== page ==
CAUTIONARY TALE EPISODE 56 PARTY POOPER PAYOFF « Law Offices of Timothy Bowles | Top Employment Law Firm in Los Angeles


Employer Liable for Imposing Worker Birthday Celebration

Those who dread that mass of co-workers annually aiming a horrible rendition of “happy birthday” in his or her direction can now take heart.  They are not alone. A Kentucky jury has awarded a man $450,000 for his employer’s alleged failure to prevent a panic attack triggered by an at-work celebration of his birthday.

In Berling v. Gravity Diagnostics, Kenton County Circuit Court No. 19-CI-01631, plaintiff claimed an anxiety disorder protected against disability discrimination by Kentucky law. A lab technician for employer Gravity Diagnostics, he alleged that a few days in advance of his birthday he told the office manager of his condition and asked the company to excuse him from its practice of throwing parties for its employees.

Mr. Berling asserted that on August 7, 2019 the company nevertheless permitted a lunch room birthday celebration for him, triggering an attack and forcing him to abruptly leave the office and spend the meal time in his car.  He further alleged that: ●he texted the manager from there, protesting her failure to accommodate his request; ●management criticized him the next day, triggering another panic attack; and ● the company then terminated him over these events.

Similar to federal and California standards, Gravity Diagnostics was obligated to consider and provide reasonable accommodations to disabled workers and to refrain from retaliating against those asserting such rights.  After a two-day trial, the jury found: ● plaintiff was protected by Kentucky anti-discrimination law; ● he was able to perform the essential functions of his position with or without reasonable accommodation;  and ● he suffered an adverse employment action because of that disability.   The $450,000 included $120,000 in lost wages and benefits; $30,000 in lost future wages; and $300,000 for past, present and future mental pain and “loss of self-esteem.” The judge also ruled Mr. Berling was entitled to his reasonable attorney fees.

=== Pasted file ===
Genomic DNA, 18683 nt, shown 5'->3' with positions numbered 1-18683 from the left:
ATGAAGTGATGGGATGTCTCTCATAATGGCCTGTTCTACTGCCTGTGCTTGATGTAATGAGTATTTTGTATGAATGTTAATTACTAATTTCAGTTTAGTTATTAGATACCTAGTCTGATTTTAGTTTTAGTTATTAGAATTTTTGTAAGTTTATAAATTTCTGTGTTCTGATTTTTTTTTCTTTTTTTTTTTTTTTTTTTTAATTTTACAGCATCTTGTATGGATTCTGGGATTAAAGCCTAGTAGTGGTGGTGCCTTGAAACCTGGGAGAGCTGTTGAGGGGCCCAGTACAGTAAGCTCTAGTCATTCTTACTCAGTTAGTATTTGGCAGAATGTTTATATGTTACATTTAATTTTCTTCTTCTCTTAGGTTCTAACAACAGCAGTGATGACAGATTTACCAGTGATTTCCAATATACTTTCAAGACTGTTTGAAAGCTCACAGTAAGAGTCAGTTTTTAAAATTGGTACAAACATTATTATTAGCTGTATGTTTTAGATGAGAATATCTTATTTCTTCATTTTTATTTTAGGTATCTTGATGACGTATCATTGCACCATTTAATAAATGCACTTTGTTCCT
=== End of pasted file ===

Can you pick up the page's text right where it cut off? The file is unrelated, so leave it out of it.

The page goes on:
The California Fair Employment and Housing Act (FEHA) requires employers of five or more employees to provide reasonable accommodation for individuals with a physical or mental disability to apply for jobs and to perform the essential functions of their jobs unless it would cause an undue hardship.

Employers must initiate an “interactive process” when an applicant or employee requests reasonable accommodation for a claimed disability. The employer must also offer to initiate an interactive process when management becomes aware of the possible need for an accommodation. This awareness might come through a third party, by observation, or because the employee has exhausted leave benefits but still needs reasonable accommodation.

Take-Away:  The interactive process to determine whether reasonable accommodation is feasible should be well documented, demonstrating an individualized assessment of both the job and the specific physical or mental limitations of the individual. As the Berling case demonstrates, consultation with experienced legal counsel is a good idea here.

For further information, please contact Tim Bowles, Cindy Bamforth or Helena Kobrin.

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Tim Bowles
May 14, 2022

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